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  10. Ok let me start by saying every parent who trusts their child is living in this fantasy world. High School isn't like it was for us. Guess what? Sex and talking about it is rampant. My sister's daughter is 15 and has already had guys send her texts with their private parts. This is a reality. It isn't about trusting our children. Because the fact is we may trust them but they can still be violated. Think about how violating it is for your child who is not even ready to talk about sex receive a text with a classmate exploiting themselves? How would your child feel? Confused? Embarrassed? Feeling like they are not part of the "in" thing? It isn't ONLY about what our kids our texting, it's about what they are receiving. My sister checks her daughters texts. Not to invade but to see what she is receiving. This shows my niece that my sister trusts her but has to look out for her. Can you imagine YOUR child being exposed to that? My older son is 20 and has a cell phone but my younger children do not. When they carry the "spare" I do not let them text on it. They are 11 and 13. I feel if they want to have conversations with their friends their friends can call my home phone and the boys can fight over who gets to use it. After all, when I was growing up that is how we managed and I feel a sense of protecting them by doing so. I know there will come a time where the cell phone will be necessary and when that time comes I will not only talk to them about what they send but about what they are receiving. They may not have any control over what others send, but their parents do and if it's a lewd photo of a minor then that is when I know I have to step in and alert the said parent.

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  11. I'm not a parent--I'm 21 and have a younger brother (age 18) and I have to say I'm so surprised at how many comments have said how parents give their children no privacy. My line of thought is that if a parent tells their child they don't trust them (which to my mind that is doing), then the child would eventually figure they don't need to behave to try to earn their parents trust or respect if they can't get it.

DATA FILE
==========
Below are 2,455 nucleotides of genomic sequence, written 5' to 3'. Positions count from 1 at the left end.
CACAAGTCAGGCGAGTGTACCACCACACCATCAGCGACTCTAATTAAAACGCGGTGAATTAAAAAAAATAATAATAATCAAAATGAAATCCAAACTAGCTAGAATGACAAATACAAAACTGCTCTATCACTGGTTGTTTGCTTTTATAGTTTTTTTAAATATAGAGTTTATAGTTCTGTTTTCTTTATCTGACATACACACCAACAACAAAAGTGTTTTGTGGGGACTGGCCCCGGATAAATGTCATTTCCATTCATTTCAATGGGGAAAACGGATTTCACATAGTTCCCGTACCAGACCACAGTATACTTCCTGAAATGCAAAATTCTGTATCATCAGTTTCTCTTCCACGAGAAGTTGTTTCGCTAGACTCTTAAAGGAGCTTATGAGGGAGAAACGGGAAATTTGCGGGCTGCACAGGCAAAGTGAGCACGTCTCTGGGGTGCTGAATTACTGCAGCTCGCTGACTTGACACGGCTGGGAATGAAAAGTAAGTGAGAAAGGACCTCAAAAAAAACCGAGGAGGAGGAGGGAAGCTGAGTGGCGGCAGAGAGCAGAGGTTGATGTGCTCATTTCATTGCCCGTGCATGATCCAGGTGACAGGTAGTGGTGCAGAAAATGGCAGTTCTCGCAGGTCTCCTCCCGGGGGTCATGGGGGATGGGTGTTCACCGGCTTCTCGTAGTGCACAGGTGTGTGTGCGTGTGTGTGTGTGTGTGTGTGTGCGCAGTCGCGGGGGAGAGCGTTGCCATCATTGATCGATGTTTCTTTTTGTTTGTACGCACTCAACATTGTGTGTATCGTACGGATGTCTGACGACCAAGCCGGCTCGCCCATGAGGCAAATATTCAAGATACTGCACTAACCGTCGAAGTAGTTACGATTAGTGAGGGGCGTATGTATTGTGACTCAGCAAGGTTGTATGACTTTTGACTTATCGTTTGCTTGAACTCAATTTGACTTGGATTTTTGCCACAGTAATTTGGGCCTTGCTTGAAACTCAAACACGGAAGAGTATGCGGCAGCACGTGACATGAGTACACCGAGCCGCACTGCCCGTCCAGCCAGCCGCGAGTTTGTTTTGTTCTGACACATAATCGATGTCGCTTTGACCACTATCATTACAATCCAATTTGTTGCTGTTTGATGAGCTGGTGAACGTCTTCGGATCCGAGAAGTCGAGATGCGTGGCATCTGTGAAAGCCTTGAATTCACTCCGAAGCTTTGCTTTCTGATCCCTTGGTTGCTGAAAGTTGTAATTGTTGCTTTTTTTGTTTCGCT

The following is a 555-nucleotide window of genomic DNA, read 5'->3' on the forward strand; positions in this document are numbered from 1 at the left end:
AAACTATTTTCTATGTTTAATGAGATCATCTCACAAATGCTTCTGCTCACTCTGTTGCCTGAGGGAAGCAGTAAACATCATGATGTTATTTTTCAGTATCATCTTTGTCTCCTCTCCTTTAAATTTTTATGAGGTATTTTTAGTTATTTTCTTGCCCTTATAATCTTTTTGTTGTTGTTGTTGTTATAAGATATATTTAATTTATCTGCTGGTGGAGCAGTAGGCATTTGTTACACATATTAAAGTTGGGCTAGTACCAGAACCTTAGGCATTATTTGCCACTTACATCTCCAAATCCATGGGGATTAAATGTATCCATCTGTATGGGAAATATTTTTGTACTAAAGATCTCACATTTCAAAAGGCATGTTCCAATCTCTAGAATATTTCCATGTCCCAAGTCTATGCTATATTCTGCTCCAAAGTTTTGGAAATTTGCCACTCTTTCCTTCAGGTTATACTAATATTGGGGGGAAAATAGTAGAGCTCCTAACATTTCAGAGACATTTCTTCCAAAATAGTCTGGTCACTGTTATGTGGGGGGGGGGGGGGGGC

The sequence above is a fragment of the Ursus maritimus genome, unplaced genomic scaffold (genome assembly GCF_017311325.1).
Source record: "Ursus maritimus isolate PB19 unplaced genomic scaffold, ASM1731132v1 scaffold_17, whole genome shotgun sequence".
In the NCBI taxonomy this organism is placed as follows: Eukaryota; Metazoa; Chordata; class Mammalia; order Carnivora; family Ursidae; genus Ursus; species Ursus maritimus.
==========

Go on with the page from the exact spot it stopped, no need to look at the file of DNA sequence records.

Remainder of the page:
My parents gave us our privacy, but always had talks with us as needed. I'm kind of horrified at the idea of having their private text messages read by parents, though I understand the need. Honestly though--I'm still shocked at how young some kids are when they get their phones and at all the texting that's allowed.

    Yes, it sounds like a awkward conversation to have. I hope it all goes as smoothly as possible!

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  12. My son is 15 and we have had the conversation several times. However, considering the pics I see teenage girls posting on FB when their parents are their friends and see it, it would not surprise me to find a text.

    The rule at my house is that I can read his texts - I don't but wouldn't hesitate if I thought something was up.

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  13. Laura, that is the same rule I have. I absolutely can read their texts at any time, I just don't see a need to do so at this time.

    I also have their passwords to their facebook accounts so I can check at any time. But I see their profiles and so far, they're behaving appropriately there so I feel no need to step in and read messages.

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  14. I have an 11 year old daughter and a 14 year old son. They both have cell phones and fb accounts. The caveat of having the phones/fb is that I can and/or will be able to access any of the accounts should I feel I need to. I check both childrens' fb profiles about once a week. I do not search their rooms, pockets or backpacks though. I would if I felt something was going on! I have explained that it's not about not trusting them, but it is about not trusting other people. We are responisble for keeping our children safe. In this day and age that means being aware of every avenue of communication our children can be approached via. My kids know that I trust them, I still need to protect them and while they dont always love it, they do inherently appreciate that I am looking out for them.
    Darnit, I am never going to be as eloquent as you Yvonne!

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  15. My oldest daughters are 7. Can I keep them young for, like, ever? Man, I don't want to deal with this kind of thing. I want their teenage years to be fun and as innocent as possible without be sheltered or overly controlled by us. I hope what we are doing now as parents will help them later to make good decisions. Ugg.